A Guide to Sight Fishing for Redfish in Destin, FL
Redfish is one of the most sight-fished species. When in Destin, Florida, you can find a lot of these species to catch through sight fishing successfully! However, it can be challenging to understand and execute if you’re not familiar with sight fishing for redfish in Destin.
Don’t worry; we’ve got you covered with our short guide on sight fishing and how you can catch redfish in Destin with practical tips. Read on!
About Sight Fishing
Sight fishing is a fun and unique way to fish for your favorite species. As the name suggests, this fishing technique would involve visually searching for fish rather than drifting or trolling.
Most sight fishing would happen in freshwater lakes and streams, with bass and trout being more targeted species. Since you will be waiting for your targeted species rather than using other techniques, it will take patience and skill to capture redfish. That said, it’s very relaxing to go sight fishing in freshwater!
You can also go sight fishing in saltwater, but the experience is the exact opposite of freshwater. You won’t have as much time to relax, but you’ll get all that heart-pounding excitement, perfect for adventure seekers who love to fish. When inland, anglers will use small and flat-bottom boats with silent electric trolling motors to get specific species.
When going offshore, expect more action and catch a lot of big-game fish. This is where you can get sailfish, tarpon, and redfish, which we’ll tackle below.
You can usually find redfish along the rocky, grassy shorelines and shell bars on Florida coasts. One of the best places to target redfish is in the Choctawhatchee Bay, which people usually catch through sight-fishing.
Redfish is a sought-out species because of their size, ranging from 10-12 pounds on average. You can also find bigger redfish weighing up to 30 pounds. Regardless of size, you can bring redfish home to eat, with many anglers also loving their tasty meat, especially when fresh.
Sight Fishing for Redfish in Destin
Essentially, sight-fishing would require you to spot your targeted species in the water. This is not as easy as it sounds, particularly for beginners, as it would be challenging to distinguish fish features under the water surface. This is something that takes skill and experience!
Don’t worry; you can catch redfish through sight fishing with the proper tips. Here are things to keep in mind so you can get a successful catch!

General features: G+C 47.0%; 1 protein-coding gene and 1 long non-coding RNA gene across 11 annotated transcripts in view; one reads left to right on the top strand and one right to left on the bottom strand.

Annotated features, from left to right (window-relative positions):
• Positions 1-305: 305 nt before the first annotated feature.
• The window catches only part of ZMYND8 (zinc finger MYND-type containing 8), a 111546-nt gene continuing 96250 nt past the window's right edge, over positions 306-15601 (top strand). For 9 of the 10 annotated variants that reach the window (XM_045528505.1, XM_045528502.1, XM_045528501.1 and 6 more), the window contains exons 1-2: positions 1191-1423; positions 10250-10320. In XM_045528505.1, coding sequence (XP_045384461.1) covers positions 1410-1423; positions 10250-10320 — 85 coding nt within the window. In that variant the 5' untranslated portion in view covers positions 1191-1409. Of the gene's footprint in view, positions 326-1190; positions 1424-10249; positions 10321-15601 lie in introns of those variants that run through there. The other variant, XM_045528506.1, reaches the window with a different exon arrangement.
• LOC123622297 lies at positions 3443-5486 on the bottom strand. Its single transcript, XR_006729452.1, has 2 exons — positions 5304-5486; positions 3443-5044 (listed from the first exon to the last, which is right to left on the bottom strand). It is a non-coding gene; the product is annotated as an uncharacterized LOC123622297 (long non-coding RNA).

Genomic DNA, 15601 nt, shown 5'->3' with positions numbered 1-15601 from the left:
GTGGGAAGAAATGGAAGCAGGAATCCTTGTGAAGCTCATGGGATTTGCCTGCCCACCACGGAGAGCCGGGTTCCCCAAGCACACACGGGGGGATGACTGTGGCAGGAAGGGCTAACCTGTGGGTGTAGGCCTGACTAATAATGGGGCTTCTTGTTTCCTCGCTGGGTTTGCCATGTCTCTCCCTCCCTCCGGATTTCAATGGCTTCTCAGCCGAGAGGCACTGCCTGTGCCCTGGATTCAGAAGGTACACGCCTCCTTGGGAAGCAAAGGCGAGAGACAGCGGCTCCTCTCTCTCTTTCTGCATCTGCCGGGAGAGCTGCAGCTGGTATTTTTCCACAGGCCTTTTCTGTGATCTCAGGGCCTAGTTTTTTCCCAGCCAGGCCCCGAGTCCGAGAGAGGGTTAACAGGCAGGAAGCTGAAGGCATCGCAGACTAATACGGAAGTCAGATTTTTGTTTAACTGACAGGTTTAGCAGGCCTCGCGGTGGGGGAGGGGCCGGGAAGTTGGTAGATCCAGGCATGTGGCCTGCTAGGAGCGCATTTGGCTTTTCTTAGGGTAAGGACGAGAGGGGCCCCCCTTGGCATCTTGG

When to Fish
We recommend fishing between 10 AM and 2 PM when the sun is highest. When you have maximum light penetration, you get maximum visibility. Just make sure you’re wearing a glare-blocking hat and polarized sunglasses for protection.
An ideal fishing scenario for sight fishing for redfish in Destin is with clear sky and waters, high tide in the middle of the day, and the wind blowing 10-15 mph from the east to southeast. That way, you can fish incoming and outgoing tides in more locations with minimal to no obstacles that limit your sight of fish underwater.
Avoid cloudy days, as these are like switching off a light switch when searching for redfish! Always go for areas with the highest visibility and to stay as far back as your casting range and vision will allow. We recommend using long fishing rods with braided lines, inching forward if your cast falls short.
The Fishing Posture
Here are the ways you can read redfish in the water.
- Cruising – Redfish aren’t burning too many calories if they are moseying along with their pectoral fins tucked tight. Meaning they won’t likely eat a lot, especially when experiencing a slow current. Don’t bother aiming for them if you happen to see redfish close to the bottom of the waters, whether napping or basking in the warm mud.
- Tipping – When the upper edge of a redfish’s tail breaks the surface, it will usually look like a figure eight when the fish is grazing. That means redfish are looking for food so you can throw in your bait!
- Tailing – When the redfish’s tail is up with the head down, holding a 45-degree angle for bottom-feeding, you have a high-value target. However, it would be best to be patient, waiting until the redfish completes its task. You don’t need to put too much effort when positioning bait unless there are other fish nearby, as tailers have a narrow field of vision.
- Rolling – When you see belly flashes, that means you’re looking at a happy and relaxed school looking for food. The bigger the school, the more feeding competition, though it can also mean you can spook a lot of fish, be careful.
Present Your Bait Right
The presentation of bait is crucial! Elevation will offer better benefits and attract more redfish. Since fish would feed into the current, it’s best to be uptide of the fish’ position.
Select a landing area a bit far from the fish to avoid spooking them, but at an appropriate angle, allowing you to bring lure to the fish, having it look more natural. Ten feet may be too close, so drop your lure 20-30 feet away, giving enough time to move naturally to the fish.
We recommend joining a fishing charter, which will have a crew and captain to guide you as you go sight fishing. While you can go sight fishing independently, you can benefit from a fishing charter who can take you to areas where redfish are abundant and teach you the appropriate techniques.
Wrapping It Up
Sight fishing takes skill and experience, but you can get started on the technique and catch a big redfish successfully with the right tips. Remember, every redfish, hour, and scenario are different, so be patient and time your fishing trip at a good spot for more chances of catching one!
If you’re planning to go sight fishing for redfish, consider our fishing charter services! Contact us for more information and see what services we can offer to make your redfish goals come true.
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